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Comment Re:Apple (Score 1) 25

They don't sell products where you need to crack a manual and read for a week before you can get started.

Heh, that's ... interesting.

You're not wrong, and yet that's exactly what the Apple ][ was. It came with a complete dis-assembly of the 6502 monitor code included in it, for heaven's sake!

I guess that they've changed somewhat since then ...

Comment Re:Why do some people want to prevent photography (Score 1) 280

Soon we will only be able to take photographs of people in the nude in a wilderness

I take it that you're assuming that $DIETY will not come out and assert copyright on His own works?

Actually, the parents could claim copyright on their children's bodies, and so could their grandparents (derivative works), etc.

At some point this becomes ridiculous. Food? The point has already passed, clearly.

Comment Re:It doesn't have to be perfect. (Score 1) 57

There's another confounding factor to this ... every autonomous car collision will be documented in exquisite detail, but in a format that few are familiar with.

So ... if the logs say that the car was at fault, people will use that to crucify those responsible for the car. And if the logs say that the pedestrian was at fault ... people will say that the logs were altered, incomplete, etc. and use those claims (accurate or not) to crucify those responsible for the car. And if something went wrong and there are no logs ... that too will be used to crucify those responsible for the car.

Comment Re:"I was spying on you from 200 feet, not 60!" (Score 1) 528

At 200 feet, a wide angle GoPro picture of somebody can't even identify their face, even at maximum resolution when you zoom in on the picture all you can.

Even at 60 feet, you'll have a hard time identifying somebody.

To really spy on somebody, especially if you want to be a peeping tom, you'll have to come in close. Ten feet, perhaps?

Comment Re:Really? (Score 1) 528

is that shooting vertically, at a drone above you, limits the maximum range of the shot.

Of course it does.

However, by how much? That's pretty easy to estimate. If we can ignore air resistance, if we shoot something upwards and it travels 200 feet ... sqrt(2 * g * 200 feet) is 113 feet per second. The object will have lost 113 fps due to the gain in altitude.

Now, of course we can't ignore the air resistance, but we can't ignore it when shooting horizontally either, and the 113 fps slowing simply due to the altitude gain is still accurate.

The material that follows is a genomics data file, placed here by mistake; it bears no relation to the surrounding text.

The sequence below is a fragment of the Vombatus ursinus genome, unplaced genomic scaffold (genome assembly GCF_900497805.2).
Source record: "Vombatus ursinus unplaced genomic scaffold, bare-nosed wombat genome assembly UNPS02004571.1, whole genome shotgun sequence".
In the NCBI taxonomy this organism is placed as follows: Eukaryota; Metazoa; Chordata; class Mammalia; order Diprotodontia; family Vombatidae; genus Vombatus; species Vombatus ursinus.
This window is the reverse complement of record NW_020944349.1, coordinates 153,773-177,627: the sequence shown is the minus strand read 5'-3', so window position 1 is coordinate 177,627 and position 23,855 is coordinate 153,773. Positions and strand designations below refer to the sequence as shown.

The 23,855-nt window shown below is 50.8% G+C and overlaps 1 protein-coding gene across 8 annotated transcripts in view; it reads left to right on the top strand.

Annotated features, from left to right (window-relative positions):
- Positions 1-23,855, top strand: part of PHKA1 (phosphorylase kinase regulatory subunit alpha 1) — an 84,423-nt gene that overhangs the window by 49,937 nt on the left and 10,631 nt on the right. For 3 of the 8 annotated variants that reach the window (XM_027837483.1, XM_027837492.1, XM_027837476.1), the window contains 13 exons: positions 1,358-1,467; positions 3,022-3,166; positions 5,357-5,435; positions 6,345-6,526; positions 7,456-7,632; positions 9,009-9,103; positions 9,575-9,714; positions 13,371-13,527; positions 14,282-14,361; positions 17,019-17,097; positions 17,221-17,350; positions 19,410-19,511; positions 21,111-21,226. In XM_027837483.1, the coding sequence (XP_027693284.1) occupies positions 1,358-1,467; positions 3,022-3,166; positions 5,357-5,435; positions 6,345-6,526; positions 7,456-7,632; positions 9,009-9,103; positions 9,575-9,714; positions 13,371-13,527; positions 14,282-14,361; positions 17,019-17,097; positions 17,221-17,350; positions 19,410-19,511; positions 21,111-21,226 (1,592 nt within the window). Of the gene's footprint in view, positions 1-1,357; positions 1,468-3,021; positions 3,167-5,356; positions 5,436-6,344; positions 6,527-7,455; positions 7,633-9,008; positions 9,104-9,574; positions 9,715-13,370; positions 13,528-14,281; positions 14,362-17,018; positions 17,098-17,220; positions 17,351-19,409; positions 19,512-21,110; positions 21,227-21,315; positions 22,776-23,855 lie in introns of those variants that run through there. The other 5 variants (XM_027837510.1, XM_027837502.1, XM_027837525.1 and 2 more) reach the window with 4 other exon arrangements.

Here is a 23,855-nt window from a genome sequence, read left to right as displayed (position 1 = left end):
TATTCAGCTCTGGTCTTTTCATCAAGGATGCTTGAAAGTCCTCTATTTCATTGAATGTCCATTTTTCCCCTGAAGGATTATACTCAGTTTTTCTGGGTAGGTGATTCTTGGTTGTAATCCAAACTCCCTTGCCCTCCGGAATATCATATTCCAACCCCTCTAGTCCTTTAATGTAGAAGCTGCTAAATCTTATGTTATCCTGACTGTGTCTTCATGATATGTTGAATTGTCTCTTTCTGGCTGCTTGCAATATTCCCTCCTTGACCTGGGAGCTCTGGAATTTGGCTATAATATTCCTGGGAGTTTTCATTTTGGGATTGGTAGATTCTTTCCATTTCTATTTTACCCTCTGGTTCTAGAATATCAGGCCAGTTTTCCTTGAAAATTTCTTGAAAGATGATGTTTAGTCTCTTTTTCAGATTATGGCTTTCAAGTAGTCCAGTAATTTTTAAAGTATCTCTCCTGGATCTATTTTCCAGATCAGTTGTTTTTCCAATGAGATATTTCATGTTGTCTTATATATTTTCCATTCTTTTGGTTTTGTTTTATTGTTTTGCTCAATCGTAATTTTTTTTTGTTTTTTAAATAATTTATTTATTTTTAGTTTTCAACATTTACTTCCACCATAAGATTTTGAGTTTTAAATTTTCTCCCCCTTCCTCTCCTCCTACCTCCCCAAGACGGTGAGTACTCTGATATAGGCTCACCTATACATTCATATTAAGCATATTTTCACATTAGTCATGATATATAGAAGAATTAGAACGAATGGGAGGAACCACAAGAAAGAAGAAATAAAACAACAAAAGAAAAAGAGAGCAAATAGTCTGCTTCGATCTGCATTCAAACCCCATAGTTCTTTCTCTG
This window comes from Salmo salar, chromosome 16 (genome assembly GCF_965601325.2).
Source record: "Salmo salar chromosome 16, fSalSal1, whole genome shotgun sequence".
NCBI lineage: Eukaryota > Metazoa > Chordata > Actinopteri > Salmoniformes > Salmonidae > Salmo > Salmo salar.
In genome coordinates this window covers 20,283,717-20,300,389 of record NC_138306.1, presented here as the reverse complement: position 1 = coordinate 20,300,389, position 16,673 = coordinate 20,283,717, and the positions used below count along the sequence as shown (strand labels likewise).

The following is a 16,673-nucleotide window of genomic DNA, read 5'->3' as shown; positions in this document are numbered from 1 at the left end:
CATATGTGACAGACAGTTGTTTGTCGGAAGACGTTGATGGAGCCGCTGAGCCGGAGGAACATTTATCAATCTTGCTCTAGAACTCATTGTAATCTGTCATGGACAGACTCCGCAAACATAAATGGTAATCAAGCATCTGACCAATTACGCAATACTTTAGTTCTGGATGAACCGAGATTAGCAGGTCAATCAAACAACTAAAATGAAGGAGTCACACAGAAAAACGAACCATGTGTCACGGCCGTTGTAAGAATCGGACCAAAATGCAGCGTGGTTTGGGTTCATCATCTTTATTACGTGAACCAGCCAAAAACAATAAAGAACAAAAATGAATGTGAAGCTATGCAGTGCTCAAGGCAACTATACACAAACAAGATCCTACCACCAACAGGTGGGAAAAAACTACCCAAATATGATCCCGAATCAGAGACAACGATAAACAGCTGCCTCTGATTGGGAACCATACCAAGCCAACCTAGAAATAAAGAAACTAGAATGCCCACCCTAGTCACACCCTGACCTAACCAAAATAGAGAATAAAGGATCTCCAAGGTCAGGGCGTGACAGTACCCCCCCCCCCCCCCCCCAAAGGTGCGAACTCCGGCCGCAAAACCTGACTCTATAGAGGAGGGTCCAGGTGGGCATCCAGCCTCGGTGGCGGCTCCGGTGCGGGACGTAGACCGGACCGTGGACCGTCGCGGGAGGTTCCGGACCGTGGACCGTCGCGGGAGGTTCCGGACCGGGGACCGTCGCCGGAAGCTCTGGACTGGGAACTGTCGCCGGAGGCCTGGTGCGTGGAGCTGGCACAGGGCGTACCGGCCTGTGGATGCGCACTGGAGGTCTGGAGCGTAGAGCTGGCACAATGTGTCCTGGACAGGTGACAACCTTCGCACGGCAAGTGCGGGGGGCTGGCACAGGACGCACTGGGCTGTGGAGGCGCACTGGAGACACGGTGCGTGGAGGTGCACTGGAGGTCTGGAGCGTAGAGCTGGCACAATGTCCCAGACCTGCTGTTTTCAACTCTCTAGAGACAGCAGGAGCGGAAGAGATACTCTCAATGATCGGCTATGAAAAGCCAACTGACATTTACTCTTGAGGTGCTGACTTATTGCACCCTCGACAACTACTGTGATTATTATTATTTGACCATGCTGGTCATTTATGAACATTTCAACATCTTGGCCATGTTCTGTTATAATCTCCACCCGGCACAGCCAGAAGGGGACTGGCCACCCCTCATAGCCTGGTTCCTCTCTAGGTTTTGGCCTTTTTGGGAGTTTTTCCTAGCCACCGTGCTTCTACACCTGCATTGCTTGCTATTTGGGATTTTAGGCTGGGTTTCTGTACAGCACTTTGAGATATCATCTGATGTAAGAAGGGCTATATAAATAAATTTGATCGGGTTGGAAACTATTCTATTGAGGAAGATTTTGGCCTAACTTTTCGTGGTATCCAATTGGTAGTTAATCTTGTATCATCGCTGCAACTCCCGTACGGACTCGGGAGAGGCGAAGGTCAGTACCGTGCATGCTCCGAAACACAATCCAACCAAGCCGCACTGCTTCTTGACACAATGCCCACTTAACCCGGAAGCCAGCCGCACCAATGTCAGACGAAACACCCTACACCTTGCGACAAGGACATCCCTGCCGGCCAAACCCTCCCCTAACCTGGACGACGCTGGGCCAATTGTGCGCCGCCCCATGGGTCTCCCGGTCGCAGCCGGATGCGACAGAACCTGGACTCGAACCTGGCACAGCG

How does that compare to the speed of a shotgun out of the gun? From what I can find, that's usually around 1000-1300 fps, so it's only 1/10th of the shotgun blast's initial speed.

Based on that ... I would expect that shooting straight up at something 200 feet up vs something 200 feet horizontally would reduce your range by around 10% at most.

Comment Re:Really? (Score 2) 528

the drone pilot came storming over to the owners property and menaced the owner.

And how do you/they know that? Oh yeah, the owner told them.

The previous article had *nothing* from the point of view of the pilot, all you heard from was the oh so reasonable owner -- how he carefully used the safest shot, how it was hovering over his daughter, how it wasn't the first incident, how his careful display of force is what kept the belligerent pilot and his crew at bay, how he doesn't dislike "drones" -- he thinks they're fine and dandy, etc. Personally, it sounds like he was setting himself up to be the "reasonable man" and it's not clear how much of that was actually true.

Ultimately, if we can't trust the telemetry to be unmodified ... we can't trust the statements of the homeowner either.

In any event, the police were there and spoke to everybody involved, and they only arrested one person ...

Comment Re:Really? (Score 1) 528

A quadcopter has four propellers, each usually with two or three plastic blades. And they're often quite fragile. If one pellet hits one blade and breaks it -- the quadcopter is coming down immediately. It will only take one, so the only remaining question is -- is if still moving fast enough to break the fragile blades?

Comment Re: Might want to reconsider paying the fine... (Score 1) 528